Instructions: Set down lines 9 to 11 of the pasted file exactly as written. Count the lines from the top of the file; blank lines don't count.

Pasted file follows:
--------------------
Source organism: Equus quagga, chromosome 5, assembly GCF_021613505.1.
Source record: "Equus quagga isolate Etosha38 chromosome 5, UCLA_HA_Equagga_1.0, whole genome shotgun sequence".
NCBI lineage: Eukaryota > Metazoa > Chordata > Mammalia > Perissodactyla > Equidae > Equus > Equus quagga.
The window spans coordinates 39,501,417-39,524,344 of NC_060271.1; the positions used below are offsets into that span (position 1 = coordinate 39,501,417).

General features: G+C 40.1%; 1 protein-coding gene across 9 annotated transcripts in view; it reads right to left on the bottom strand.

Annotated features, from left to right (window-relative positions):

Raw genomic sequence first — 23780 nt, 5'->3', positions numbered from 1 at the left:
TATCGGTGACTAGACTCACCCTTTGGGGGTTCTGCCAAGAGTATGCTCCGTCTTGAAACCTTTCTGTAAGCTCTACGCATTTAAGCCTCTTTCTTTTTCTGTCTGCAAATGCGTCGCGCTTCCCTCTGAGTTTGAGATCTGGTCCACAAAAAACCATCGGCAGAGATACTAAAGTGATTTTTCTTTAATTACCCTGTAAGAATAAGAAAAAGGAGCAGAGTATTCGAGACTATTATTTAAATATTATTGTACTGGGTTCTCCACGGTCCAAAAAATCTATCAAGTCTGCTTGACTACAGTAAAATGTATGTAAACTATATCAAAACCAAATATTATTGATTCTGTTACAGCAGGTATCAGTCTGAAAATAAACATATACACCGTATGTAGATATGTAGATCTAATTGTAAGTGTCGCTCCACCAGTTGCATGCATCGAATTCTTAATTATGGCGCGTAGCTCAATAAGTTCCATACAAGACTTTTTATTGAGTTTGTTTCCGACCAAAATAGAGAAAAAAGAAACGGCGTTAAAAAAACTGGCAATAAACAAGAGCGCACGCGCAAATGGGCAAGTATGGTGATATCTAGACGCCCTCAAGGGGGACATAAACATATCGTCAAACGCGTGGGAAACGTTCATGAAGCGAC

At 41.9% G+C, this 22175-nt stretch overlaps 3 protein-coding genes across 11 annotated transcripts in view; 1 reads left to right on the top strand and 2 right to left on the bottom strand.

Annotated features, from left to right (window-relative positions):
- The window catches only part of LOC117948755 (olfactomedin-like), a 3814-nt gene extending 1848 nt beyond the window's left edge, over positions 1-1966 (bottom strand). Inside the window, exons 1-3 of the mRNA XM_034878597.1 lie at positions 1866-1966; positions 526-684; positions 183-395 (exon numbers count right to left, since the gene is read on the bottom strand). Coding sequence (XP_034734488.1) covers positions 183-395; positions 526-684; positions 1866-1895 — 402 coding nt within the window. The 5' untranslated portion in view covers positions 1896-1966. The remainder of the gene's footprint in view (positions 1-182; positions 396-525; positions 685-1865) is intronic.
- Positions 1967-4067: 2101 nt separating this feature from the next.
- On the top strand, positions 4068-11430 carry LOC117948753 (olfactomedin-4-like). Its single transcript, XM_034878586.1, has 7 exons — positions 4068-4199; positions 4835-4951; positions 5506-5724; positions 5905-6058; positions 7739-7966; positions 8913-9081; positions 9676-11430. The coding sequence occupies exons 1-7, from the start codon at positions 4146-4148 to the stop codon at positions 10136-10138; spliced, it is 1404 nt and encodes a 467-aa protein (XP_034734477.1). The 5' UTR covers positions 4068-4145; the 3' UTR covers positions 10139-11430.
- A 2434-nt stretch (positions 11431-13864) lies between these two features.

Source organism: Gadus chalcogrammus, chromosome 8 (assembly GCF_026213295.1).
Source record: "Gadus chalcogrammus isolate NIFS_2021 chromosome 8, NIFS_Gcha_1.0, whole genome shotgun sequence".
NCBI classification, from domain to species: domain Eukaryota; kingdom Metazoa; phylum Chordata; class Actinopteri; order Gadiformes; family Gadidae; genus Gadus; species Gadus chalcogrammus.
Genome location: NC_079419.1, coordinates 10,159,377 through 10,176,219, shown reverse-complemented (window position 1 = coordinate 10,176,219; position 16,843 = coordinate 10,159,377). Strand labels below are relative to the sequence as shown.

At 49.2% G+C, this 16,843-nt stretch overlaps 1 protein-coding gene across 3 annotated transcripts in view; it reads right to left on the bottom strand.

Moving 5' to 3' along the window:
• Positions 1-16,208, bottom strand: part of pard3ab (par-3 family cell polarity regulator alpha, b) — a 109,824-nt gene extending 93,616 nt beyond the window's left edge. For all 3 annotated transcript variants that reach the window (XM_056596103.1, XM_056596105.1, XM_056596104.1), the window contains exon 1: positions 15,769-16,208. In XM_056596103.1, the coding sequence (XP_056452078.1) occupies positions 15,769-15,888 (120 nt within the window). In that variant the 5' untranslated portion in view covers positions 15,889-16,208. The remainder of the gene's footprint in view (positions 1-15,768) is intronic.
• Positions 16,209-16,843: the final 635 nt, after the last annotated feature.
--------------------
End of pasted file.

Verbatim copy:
At 41.9% G+C, this 22175-nt stretch overlaps 3 protein-coding genes across 11 annotated transcripts in view; 1 reads left to right on the top strand and 2 right to left on the bottom strand.

Annotated features, from left to right (window-relative positions):
- The window catches only part of LOC117948755 (olfactomedin-like), a 3814-nt gene extending 1848 nt beyond the window's left edge, over positions 1-1966 (bottom strand). Inside the window, exons 1-3 of the mRNA XM_034878597.1 lie at positions 1866-1966; positions 526-684; positions 183-395 (exon numbers count right to left, since the gene is read on the bottom strand). Coding sequence (XP_034734488.1) covers positions 183-395; positions 526-684; positions 1866-1895 — 402 coding nt within the window. The 5' untranslated portion in view covers positions 1896-1966. The remainder of the gene's footprint in view (positions 1-182; positions 396-525; positions 685-1865) is intronic.